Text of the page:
National Bison Range

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National Bison Range
IUCN category IV (habitat/species management area)
NationalBisonRangeSign.jpg
Map showing the location of National Bison Range
Map showing the location of National Bison Range
Location Lake / Sanders counties, Montana, USA
Nearest city Missoula, MT
Coordinates 47°19′30″N 114°13′33″W / 47.32500°N 114.22583°W / 47.32500; -114.22583
NATIONAL BISON RANGE Latitude and Longitude:

47°19′30″N 114°13′33″W / 47.32500°N 114.22583°W / 47.32500; -114.22583
[1]
Area 18,800 acres (76 km2)
Established 1908
Visitors est. 250,000 (in 2004)
Governing body U.S. Fish and Wildlife Service
Website National Bison Range

The National Bison Range (NBR) is a National Wildlife Refuge located in western Montana established in 1908 to provide a sanctuary for the American bison. [2] [3] The NBR is one of the oldest National Wildlife Refuges in the United States. The size of the bison herd at the NBR is relatively small, numbering between 350 and 500 individuals. The initial herd of American bison was provided by organizations such as the American Bison Society, and today the refuge serves as the central point for bison research in the United States.

The NBR consists of approximately 18,800 acres (7,600 ha) and is managed by the U.S. Fish and Wildlife Service. Other nearby National Wildlife Refuges are managed as parts of the National Bison Range Complex and include the Lost Trail, Ninepipe, Pablo and the Swan River National Wildlife Refuges. Also affiliated is the Northwest Montana Wetland Management District.

The NBR has a visitor center, and two scenic roads that allow vehicular access to prime viewing areas. The refuge is approximately one hour north of Missoula, Montana with signs off of U.S. Highway 93 directing visitors to the entrance at Moiese, Montana, and the refuge headquarters.

History

Big Medicine on display at the Montana Historical Society museum

The National Bison Range was established in 1908. The Civilian Conservation Corps built many of its buildings. Ernie Kraft, who began work at the Bison Range in 1955, published a history of the Bison Range and its people in 2006. [4]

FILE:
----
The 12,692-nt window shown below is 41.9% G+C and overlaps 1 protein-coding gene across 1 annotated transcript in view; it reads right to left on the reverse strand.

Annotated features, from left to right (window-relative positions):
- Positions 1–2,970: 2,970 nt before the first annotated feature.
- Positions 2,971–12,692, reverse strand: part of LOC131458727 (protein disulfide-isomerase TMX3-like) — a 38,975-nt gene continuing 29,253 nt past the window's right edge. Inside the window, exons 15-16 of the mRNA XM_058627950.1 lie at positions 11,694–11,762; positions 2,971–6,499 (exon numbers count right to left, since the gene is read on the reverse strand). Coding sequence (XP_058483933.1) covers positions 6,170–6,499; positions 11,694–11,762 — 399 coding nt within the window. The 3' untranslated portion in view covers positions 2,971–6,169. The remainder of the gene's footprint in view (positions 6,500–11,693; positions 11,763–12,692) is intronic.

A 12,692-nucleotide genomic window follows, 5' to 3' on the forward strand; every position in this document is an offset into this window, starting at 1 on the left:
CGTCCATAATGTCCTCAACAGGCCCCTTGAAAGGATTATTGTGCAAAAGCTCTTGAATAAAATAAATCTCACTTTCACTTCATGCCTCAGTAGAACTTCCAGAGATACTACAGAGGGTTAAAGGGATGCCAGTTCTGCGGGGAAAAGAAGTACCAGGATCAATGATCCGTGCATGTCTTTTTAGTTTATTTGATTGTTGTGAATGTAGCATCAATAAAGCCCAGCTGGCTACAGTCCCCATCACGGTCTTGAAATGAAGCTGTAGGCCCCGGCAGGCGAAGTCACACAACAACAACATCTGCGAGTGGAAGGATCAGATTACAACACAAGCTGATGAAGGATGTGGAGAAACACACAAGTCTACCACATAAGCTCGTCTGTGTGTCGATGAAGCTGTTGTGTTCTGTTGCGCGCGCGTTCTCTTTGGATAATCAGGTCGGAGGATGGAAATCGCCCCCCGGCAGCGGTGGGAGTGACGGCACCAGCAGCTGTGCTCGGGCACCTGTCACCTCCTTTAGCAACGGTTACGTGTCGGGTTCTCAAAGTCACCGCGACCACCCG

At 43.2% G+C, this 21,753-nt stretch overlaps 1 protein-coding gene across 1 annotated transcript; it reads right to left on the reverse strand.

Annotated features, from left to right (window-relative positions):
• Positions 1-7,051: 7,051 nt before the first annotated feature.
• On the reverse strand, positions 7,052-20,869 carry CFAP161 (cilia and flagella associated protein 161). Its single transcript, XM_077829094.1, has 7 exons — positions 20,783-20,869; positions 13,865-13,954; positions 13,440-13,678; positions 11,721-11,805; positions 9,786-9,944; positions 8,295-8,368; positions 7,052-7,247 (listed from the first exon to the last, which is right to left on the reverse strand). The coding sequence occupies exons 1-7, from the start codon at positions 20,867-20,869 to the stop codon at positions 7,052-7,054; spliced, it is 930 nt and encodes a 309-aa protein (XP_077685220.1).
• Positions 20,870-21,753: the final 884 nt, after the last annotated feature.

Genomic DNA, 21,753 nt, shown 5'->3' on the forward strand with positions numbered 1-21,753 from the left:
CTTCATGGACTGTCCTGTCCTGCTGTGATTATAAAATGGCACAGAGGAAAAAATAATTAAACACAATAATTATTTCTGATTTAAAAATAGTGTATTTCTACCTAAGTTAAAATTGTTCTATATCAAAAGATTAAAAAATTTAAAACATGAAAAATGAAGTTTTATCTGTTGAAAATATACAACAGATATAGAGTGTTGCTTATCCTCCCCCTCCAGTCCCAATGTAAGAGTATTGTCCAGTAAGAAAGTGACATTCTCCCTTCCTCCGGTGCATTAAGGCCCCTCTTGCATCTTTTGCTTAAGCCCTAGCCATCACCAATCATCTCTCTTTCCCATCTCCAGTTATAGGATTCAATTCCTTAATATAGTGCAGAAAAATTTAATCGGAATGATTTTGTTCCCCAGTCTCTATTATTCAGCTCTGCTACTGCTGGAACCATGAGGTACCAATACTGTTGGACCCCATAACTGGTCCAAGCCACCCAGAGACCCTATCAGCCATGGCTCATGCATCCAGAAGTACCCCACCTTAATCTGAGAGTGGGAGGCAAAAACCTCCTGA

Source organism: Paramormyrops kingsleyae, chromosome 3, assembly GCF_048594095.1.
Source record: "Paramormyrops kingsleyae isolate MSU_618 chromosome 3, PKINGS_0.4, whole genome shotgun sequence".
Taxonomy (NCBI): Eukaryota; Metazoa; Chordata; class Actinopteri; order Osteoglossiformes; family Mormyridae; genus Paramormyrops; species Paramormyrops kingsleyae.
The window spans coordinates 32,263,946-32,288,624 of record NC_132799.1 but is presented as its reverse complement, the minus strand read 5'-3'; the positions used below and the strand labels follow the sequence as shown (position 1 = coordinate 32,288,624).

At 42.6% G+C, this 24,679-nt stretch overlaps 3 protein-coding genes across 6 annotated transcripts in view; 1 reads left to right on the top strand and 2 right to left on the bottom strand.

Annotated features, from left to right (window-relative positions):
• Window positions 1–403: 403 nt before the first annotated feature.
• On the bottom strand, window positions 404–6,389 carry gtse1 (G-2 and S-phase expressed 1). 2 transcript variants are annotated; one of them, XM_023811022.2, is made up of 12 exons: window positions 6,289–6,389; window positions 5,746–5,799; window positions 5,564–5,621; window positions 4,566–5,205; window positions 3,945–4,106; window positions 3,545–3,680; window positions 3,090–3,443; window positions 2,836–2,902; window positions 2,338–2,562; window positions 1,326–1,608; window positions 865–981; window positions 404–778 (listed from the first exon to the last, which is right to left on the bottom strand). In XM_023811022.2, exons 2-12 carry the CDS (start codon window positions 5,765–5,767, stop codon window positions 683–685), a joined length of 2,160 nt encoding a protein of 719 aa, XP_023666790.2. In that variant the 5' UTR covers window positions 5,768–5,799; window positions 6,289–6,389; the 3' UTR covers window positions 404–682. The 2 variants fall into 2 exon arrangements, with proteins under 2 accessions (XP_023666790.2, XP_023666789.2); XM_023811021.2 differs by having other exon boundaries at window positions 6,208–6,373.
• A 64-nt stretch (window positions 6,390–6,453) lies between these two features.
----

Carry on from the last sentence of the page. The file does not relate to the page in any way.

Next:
A well-known white buffalo, "Whitey" (1933-1959, also called "Big Medicine"), spent his life at the Bison Range. [5]

Geology

The Mission Mountains viewed from the Range

The Refuge is essentially a small, low-rolling mountain connected to the Mission Mountain Range by a gradually descending spur. Range elevation varies from 2,585 feet at headquarters to 4,885 feet at High Point on Red Sleep Mountain, the highest point on the Range. Much of the National Bison Range was once under prehistoric Glacial Lake Missoula, which was formed by a glacial ice dam on the Clark Fork River about 13,000 to 18,000 years ago. The lake attained a maximum elevation of 4,200 feet, so the upper part of the Refuge was above water. Old beach lines are still evident on north-facing slopes. Topsoil on the Range is generally shallow and mostly underlain with rock which is exposed in many areas, forming ledges and talus slopes. Soils over the major portion of the Range were developed from materials weathered from strongly folded pre-Cambrian quartzite and argillite bedrock. [6]

Biology and Ecology

Fauna

A bison roaming at the National Bison Range

Once believed to number in the tens of millions, bison once were found in all the current U.S. states, except Hawaii, and also throughout Canada.

Bison were nearly extinct by 1890, having been part of a Federal government sponsored program of eradication during the Indian Wars, thereby removing a vital food source from the Plains Indians diet, and ensuring easier relocation onto Indian reservations.

Bison were also considered to be a less desirable food source than domesticated cattle because of their wild nature. They were also viewed as competition for prime grazing lands that could be used by cattle.

By the beginning of the 20th century efforts were being made to preserve the remaining bison and protect areas in which they could reconstitute. Approximately 250,000 bison can be found on federal and state lands, and in privately owned herds.

Bison have an average of 60% of the fat content per pound of beef and more protein. Most of the private herds are used as a food source. Bison meat is gaining in popularity and often found in grocery stores and restaurants.

In addition to the 350 to 500 bison on the National Bison Range, many other mammal species may be seen on the refuge, including coyote, black bear, elk, mule deer, bighorn sheep, white-tailed deer, pronghorn, mountain cottontail, Columbian ground squirrel, muskrat, yellow-pine chipmunk, badger, and cougar. [7]

Over two hundred bird species have been seen on the refuge. [8]

Flora

The National Bison Range contains many plant species, including the bitterroot, ponderosa pine, and buffalo grass. [9]


NATIONAL BISON RANGE INFORMATION

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